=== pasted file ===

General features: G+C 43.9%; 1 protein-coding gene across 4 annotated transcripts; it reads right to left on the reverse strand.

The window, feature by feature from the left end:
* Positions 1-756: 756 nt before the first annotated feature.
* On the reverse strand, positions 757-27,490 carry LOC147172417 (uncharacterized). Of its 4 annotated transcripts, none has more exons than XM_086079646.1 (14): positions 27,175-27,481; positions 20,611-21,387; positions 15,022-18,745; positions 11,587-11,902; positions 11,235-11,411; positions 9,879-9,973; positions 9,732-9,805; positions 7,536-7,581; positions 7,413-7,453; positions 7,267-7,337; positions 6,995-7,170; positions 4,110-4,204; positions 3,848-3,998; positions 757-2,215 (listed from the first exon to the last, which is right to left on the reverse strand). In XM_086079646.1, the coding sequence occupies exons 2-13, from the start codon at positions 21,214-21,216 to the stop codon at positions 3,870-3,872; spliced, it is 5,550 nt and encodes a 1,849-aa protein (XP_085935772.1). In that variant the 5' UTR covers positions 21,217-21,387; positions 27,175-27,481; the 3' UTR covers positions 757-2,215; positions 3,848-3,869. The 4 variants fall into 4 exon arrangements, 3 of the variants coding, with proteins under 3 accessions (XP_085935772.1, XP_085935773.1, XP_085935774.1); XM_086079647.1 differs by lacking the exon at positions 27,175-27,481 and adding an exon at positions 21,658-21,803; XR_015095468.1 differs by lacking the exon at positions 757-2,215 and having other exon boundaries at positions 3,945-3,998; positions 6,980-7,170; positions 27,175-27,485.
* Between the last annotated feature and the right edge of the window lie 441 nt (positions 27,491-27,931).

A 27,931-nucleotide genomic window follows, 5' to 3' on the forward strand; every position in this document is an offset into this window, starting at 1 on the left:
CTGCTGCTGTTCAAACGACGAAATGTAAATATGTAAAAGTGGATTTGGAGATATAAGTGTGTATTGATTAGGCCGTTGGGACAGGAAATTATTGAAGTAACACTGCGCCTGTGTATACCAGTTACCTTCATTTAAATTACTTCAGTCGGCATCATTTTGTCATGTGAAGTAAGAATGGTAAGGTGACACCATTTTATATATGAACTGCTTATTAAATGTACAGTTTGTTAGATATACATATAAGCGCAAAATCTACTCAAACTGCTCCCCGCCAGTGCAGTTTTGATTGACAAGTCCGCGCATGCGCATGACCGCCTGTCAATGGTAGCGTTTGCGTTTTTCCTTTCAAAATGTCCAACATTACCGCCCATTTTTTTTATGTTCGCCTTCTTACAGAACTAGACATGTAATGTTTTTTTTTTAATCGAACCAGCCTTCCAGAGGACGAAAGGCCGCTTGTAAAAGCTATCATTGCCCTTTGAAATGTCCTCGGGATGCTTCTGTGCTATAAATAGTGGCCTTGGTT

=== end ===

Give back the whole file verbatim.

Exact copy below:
General features: G+C 43.9%; 1 protein-coding gene across 4 annotated transcripts; it reads right to left on the reverse strand.

The window, feature by feature from the left end:
* Positions 1-756: 756 nt before the first annotated feature.
* On the reverse strand, positions 757-27,490 carry LOC147172417 (uncharacterized). Of its 4 annotated transcripts, none has more exons than XM_086079646.1 (14): positions 27,175-27,481; positions 20,611-21,387; positions 15,022-18,745; positions 11,587-11,902; positions 11,235-11,411; positions 9,879-9,973; positions 9,732-9,805; positions 7,536-7,581; positions 7,413-7,453; positions 7,267-7,337; positions 6,995-7,170; positions 4,110-4,204; positions 3,848-3,998; positions 757-2,215 (listed from the first exon to the last, which is right to left on the reverse strand). In XM_086079646.1, the coding sequence occupies exons 2-13, from the start codon at positions 21,214-21,216 to the stop codon at positions 3,870-3,872; spliced, it is 5,550 nt and encodes a 1,849-aa protein (XP_085935772.1). In that variant the 5' UTR covers positions 21,217-21,387; positions 27,175-27,481; the 3' UTR covers positions 757-2,215; positions 3,848-3,869. The 4 variants fall into 4 exon arrangements, 3 of the variants coding, with proteins under 3 accessions (XP_085935772.1, XP_085935773.1, XP_085935774.1); XM_086079647.1 differs by lacking the exon at positions 27,175-27,481 and adding an exon at positions 21,658-21,803; XR_015095468.1 differs by lacking the exon at positions 757-2,215 and having other exon boundaries at positions 3,945-3,998; positions 6,980-7,170; positions 27,175-27,485.
* Between the last annotated feature and the right edge of the window lie 441 nt (positions 27,491-27,931).

A 27,931-nucleotide genomic window follows, 5' to 3' on the forward strand; every position in this document is an offset into this window, starting at 1 on the left:
CTGCTGCTGTTCAAACGACGAAATGTAAATATGTAAAAGTGGATTTGGAGATATAAGTGTGTATTGATTAGGCCGTTGGGACAGGAAATTATTGAAGTAACACTGCGCCTGTGTATACCAGTTACCTTCATTTAAATTACTTCAGTCGGCATCATTTTGTCATGTGAAGTAAGAATGGTAAGGTGACACCATTTTATATATGAACTGCTTATTAAATGTACAGTTTGTTAGATATACATATAAGCGCAAAATCTACTCAAACTGCTCCCCGCCAGTGCAGTTTTGATTGACAAGTCCGCGCATGCGCATGACCGCCTGTCAATGGTAGCGTTTGCGTTTTTCCTTTCAAAATGTCCAACATTACCGCCCATTTTTTTTATGTTCGCCTTCTTACAGAACTAGACATGTAATGTTTTTTTTTTAATCGAACCAGCCTTCCAGAGGACGAAAGGCCGCTTGTAAAAGCTATCATTGCCCTTTGAAATGTCCTCGGGATGCTTCTGTGCTATAAATAGTGGCCTTGGTT